So, the bottom line is that you need to watch your puppy closely for the first day or so after he's had his puppy shots. Any major reaction is most likely to occur within 24 hours (often much sooner). An allergic reaction of any sort is unlikely to happen after the first shot though, it's subsequent ones that you should pay particular attention to. Although it's necessary to be aware of what could happen, don't panic about this! Thousands of puppies are vaccinated every day with no ill-effects, or only a very mild reaction.

The risks you run if you don't vaccinate your pup are much higher, so protecting your puppy is way too important to be forgotten or avoided. Vaccinations For Adult Dogs Adult dogs must by law receive dog 'booster' vaccinations for Rabies. There is also a booster recommendation for the other CORE vaccines. If you prefer not to vaccinate without knowing whether or not your dog NEEDS another shot,  your vet can check the antibody 'titers' (basically the level of antibodies in your dog's bloodstream to any particular disease) and vaccinate only if they are too low.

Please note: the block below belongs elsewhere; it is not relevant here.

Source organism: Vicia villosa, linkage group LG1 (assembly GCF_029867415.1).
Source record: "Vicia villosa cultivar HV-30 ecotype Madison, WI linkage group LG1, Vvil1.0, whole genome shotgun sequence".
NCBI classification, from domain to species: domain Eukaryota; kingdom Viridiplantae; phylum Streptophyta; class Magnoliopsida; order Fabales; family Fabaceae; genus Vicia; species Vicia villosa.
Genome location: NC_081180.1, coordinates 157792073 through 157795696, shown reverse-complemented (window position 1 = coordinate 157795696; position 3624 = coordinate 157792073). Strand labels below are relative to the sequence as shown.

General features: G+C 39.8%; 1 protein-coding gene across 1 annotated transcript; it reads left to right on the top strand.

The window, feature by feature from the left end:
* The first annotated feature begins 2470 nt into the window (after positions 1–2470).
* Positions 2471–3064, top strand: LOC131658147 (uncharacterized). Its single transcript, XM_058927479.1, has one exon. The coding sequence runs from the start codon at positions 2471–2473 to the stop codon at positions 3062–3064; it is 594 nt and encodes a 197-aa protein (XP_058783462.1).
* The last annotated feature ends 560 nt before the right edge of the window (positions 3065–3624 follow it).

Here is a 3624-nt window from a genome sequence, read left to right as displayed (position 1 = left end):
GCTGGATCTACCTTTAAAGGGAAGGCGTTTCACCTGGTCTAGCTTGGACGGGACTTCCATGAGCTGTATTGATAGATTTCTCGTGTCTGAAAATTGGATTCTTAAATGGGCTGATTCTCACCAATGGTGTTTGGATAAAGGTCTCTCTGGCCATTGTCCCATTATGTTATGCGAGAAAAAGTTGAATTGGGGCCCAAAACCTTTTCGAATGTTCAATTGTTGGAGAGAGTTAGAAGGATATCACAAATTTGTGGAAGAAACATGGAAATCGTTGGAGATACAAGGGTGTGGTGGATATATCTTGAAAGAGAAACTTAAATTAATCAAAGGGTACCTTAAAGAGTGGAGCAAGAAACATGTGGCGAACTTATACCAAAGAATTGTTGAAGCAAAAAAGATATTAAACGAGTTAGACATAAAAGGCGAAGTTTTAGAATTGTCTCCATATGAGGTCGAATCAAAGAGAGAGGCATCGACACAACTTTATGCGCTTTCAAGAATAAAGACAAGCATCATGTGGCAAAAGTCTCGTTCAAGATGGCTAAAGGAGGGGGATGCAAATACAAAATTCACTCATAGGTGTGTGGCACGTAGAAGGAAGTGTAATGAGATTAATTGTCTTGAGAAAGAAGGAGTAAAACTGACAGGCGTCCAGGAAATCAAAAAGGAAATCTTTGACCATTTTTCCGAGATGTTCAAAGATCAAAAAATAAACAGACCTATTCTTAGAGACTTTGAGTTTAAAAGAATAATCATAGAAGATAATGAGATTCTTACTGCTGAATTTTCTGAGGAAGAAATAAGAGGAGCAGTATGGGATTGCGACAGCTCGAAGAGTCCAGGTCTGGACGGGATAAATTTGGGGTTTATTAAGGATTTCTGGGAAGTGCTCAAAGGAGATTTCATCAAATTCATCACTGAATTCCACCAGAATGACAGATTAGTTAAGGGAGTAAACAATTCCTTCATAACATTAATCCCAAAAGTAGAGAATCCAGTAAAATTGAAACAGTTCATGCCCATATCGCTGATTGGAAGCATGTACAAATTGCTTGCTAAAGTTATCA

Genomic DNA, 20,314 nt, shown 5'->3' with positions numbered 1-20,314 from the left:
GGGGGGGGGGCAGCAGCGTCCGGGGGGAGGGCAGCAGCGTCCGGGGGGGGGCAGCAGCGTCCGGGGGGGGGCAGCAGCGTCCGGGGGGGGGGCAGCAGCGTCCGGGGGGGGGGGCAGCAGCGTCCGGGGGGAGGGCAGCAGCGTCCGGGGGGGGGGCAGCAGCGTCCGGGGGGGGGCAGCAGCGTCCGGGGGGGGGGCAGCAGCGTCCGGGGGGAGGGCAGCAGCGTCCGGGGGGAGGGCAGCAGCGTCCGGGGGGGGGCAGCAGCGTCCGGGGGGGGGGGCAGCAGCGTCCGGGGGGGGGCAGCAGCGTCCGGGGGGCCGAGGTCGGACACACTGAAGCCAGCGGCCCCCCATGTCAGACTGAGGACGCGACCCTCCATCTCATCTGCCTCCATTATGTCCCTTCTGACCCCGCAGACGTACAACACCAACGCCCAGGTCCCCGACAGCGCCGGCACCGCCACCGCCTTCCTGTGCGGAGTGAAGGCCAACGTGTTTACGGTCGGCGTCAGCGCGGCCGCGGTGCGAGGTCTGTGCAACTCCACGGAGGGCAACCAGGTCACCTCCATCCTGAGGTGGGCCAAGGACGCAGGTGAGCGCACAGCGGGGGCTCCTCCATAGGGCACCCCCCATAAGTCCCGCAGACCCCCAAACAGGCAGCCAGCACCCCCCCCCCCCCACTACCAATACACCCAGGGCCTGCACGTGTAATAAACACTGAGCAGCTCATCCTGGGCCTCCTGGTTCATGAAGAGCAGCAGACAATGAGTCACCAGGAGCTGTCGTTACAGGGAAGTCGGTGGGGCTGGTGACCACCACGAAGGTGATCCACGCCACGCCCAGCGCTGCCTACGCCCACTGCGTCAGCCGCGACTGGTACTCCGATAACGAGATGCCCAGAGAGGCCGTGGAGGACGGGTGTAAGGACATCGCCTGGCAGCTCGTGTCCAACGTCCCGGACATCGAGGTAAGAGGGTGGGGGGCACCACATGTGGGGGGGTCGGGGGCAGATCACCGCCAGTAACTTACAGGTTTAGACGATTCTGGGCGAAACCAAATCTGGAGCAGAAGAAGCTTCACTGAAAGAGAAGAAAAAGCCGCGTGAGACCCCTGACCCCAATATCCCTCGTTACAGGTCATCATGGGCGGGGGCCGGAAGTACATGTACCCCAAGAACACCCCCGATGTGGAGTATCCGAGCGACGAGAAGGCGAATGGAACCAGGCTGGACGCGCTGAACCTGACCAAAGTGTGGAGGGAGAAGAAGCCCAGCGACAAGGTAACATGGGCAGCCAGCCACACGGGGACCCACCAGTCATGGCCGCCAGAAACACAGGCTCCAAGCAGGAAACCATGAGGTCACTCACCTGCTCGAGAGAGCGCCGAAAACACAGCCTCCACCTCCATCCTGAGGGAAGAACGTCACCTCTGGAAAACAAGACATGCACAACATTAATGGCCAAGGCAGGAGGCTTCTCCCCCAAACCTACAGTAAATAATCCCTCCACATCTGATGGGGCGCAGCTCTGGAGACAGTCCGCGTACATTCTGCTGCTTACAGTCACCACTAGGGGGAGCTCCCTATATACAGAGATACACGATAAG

This can help to prevent over-vaccinating your dog, which may lead to auto-immune problems and other illnesses. BUT these tests do cost extra money. Current AAHA guidelines recommend booster shots be given every three years (rather than annually as it has been in the past). However, these are only guidelines and many vets continue to want to vaccinate annually. If you've adopted an older pup or adult dog and don't know their puppy shots history, then the minimum vaccinations you'll need to get them are against Distemper, Parvo and Hepatitis - and of course, Rabies.

He/she will need two rounds of these vaccines, given 3 weeks apart. Vaccination is a BIG topic and scientific research is still very active in this area.  To get the big picture view of vaccinating adult dogs - including the pros & cons, ongoing research, options and more, check out this page... Dog Vaccination 101 You Might Also Be Interested In........ Home › Puppy Health › Puppy VaccinationsHome › Puppy Vaccinations

Hazel Gordon